# Roman Numerals Kata

In the Ruby world TDD is often demonstrated with a kata of converting decimal numbers into roman numerals. Here’s my take on it with a gentle slope in introducing complexity, with a stepwise discovery of the concepts of…

*repetition**transliteration**concatenation**prefixing*

We start with the minimal implementation for 1.

```
class Integer
def to_roman
"I"
end
end
```

For 2 we discover our first concept: *repetition*.

```
class Integer
def to_roman
"I" * self
end
end
```

That works for 3 as well, then we add a special case for 4. We decide, we can live with that.

```
class Integer
def to_roman
return "IV" if self == 4
"I" * self
end
end
```

This will break again, at 5. To go green asap, we quickly add yet another special case.

```
class Integer
def to_roman
return "V" if self == 5
return "IV" if self == 4
"I" * self
end
end
```

And then we refactor, thereby discovering the second core concept: *transliteration*.

```
class Integer
NUMERALS = [[5, "V"], [4, "IV"], [1, "I"]]
def to_roman
NUMERALS.each do |decimal, roman|
count = self / decimal
return roman * count if count > 0
end
end
end
```

For 6, again, we simply add a special case and move on.

```
class Integer
NUMERALS = [[6, "VI"], [5, "V"], [4, "IV"], [1, "I"]]
def to_roman
NUMERALS.each do |decimal, roman|
count = self / decimal
return roman * count if count > 0
end
end
end
```

At 7, breaking again, we must get green quickly, even if it comes at the price of a second special case.

```
class Integer
NUMERALS = [[7, "VII"], [6, "VI"], [5, "V"], [4, "IV"], [1, "I"]]
def to_roman
NUMERALS.each do |decimal, roman|
count = self / decimal
return roman * count if count > 0
end
end
end
```

And because this is now ripe to refactor, we introduce the third concept: *concatenation*.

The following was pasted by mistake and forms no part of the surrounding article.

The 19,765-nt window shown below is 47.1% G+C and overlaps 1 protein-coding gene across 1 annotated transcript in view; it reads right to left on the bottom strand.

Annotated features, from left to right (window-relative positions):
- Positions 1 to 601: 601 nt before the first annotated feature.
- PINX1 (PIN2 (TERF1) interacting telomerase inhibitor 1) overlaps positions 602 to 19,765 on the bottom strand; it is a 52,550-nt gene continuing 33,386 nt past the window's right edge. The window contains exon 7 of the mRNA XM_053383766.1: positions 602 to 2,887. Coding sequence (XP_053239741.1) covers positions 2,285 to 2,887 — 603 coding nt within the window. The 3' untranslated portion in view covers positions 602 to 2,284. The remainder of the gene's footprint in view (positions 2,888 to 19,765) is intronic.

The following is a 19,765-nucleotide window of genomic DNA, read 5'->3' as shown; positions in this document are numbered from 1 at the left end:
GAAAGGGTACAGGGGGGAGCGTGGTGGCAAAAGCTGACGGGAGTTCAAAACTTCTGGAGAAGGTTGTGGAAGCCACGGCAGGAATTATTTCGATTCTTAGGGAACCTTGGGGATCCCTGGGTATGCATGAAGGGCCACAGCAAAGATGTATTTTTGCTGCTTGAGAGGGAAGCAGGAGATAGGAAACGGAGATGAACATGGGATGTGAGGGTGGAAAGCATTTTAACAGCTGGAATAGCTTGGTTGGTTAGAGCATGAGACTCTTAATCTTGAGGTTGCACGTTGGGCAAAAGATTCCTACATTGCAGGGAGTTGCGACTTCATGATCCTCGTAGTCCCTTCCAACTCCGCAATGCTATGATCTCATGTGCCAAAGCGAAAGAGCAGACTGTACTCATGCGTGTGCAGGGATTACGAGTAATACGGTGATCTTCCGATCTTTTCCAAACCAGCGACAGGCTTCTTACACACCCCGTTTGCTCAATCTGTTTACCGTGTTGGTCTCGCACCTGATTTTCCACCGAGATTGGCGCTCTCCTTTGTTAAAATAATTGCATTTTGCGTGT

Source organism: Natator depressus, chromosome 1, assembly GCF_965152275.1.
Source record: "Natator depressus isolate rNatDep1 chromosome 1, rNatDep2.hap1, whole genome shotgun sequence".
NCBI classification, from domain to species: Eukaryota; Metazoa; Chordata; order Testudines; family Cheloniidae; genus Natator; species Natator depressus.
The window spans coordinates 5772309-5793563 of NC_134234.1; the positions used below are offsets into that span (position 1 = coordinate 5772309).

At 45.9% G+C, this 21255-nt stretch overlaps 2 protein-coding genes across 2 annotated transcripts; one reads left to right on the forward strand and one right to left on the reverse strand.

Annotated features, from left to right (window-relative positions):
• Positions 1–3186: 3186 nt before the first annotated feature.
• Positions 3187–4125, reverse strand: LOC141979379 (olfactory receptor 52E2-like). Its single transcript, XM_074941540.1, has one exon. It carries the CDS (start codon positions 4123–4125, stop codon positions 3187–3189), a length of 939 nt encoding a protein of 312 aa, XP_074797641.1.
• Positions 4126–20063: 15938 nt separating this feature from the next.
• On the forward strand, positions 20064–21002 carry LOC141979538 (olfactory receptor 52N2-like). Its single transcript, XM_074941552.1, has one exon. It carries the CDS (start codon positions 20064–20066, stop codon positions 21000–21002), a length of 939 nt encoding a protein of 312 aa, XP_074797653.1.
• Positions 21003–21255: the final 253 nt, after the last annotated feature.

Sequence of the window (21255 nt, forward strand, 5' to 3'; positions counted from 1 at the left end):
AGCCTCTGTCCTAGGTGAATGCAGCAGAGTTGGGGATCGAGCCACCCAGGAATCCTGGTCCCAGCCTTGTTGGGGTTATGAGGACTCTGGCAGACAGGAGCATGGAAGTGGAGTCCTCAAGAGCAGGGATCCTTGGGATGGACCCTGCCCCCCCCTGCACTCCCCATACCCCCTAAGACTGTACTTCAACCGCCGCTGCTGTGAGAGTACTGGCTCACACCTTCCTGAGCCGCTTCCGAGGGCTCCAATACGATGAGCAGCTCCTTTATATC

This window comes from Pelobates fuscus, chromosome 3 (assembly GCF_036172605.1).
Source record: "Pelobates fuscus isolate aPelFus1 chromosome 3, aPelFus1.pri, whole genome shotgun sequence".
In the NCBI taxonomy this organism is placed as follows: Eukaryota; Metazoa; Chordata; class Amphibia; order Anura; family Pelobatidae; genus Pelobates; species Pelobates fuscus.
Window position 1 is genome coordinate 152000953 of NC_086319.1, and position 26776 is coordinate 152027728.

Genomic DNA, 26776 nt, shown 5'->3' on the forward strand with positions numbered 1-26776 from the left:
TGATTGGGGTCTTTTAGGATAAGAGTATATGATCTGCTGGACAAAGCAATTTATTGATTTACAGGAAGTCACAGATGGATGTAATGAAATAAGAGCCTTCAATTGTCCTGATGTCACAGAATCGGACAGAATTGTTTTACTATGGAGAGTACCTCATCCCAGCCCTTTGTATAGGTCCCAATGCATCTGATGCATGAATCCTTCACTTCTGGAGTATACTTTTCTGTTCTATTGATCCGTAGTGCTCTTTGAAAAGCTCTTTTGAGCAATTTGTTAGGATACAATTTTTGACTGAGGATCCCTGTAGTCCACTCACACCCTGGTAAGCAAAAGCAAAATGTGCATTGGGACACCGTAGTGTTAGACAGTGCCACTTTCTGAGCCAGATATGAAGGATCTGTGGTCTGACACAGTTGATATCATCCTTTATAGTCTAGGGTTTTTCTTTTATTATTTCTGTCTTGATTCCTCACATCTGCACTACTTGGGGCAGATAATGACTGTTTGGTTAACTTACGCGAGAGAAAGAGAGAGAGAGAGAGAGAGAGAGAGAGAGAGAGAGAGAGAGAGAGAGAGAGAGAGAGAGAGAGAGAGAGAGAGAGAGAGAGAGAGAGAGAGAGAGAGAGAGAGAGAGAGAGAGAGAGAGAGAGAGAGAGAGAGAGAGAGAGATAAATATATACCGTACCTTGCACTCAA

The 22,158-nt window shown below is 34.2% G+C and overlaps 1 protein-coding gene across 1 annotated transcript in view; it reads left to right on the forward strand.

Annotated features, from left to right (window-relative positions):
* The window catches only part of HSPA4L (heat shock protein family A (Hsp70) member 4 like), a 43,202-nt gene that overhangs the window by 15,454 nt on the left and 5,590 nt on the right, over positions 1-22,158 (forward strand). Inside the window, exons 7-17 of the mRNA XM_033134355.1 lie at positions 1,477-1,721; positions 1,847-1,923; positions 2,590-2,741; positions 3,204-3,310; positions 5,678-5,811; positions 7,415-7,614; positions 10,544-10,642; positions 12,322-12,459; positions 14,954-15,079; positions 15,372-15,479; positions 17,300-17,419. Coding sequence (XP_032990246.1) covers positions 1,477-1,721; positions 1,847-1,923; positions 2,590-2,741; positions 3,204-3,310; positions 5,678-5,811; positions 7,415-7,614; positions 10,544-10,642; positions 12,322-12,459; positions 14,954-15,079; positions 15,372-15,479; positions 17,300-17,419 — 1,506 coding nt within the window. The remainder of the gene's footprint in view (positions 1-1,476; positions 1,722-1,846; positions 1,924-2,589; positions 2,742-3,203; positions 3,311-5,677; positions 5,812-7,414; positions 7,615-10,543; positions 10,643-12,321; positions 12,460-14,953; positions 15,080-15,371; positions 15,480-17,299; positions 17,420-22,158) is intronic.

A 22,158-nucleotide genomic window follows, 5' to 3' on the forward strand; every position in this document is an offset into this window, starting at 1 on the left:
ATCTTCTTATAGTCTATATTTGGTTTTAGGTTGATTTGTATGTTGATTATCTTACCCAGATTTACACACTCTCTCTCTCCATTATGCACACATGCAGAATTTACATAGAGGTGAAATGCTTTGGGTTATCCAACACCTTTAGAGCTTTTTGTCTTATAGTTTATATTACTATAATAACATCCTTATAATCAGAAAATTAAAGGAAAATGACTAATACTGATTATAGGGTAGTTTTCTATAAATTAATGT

```
class Integer
NUMERALS = [[5, "V"], [4, "IV"], [1, "I"]]
def to_roman
result, remainder = "", self
NUMERALS.each do |decimal, roman|
count, remainder = remainder.divmod decimal
result << roman * count
end
result
end
end
```

Working with the translation table we can complete the converter, also adding error handling.

```
class Integer
NUMERALS = [
[1000, "M"], [900, "CM"], [500, "D"], [400, "CD"],
[ 100, "C"], [ 90, "XC"], [ 50, "L"], [ 40, "XL"],
[ 10, "X"], [ 9, "IX"], [ 5, "V"], [ 4, "IV"],
[ 1, "I"]
]
def to_roman
raise "There's no such a roman number" if self < 1 || self > 3999
result, remainder = "", self
NUMERALS.each do |decimal, roman|
count, remainder = remainder.divmod decimal
result << roman * count
end
result
end
end
```

The TDD approach guided us separating the discovery of the core concepts – *repetition*, *transliteration* and *concatenation* – into distinct steps. Nice.

However.

There’s still quite some fugly duplication going on in the translation table, indicating that we’ve ignored the fourth concept lurking behind the remaining double-letter values: *prefixing*. Whether the additional algorithmic complexity is worth the elimination of conceptual duplication is yet to be seen…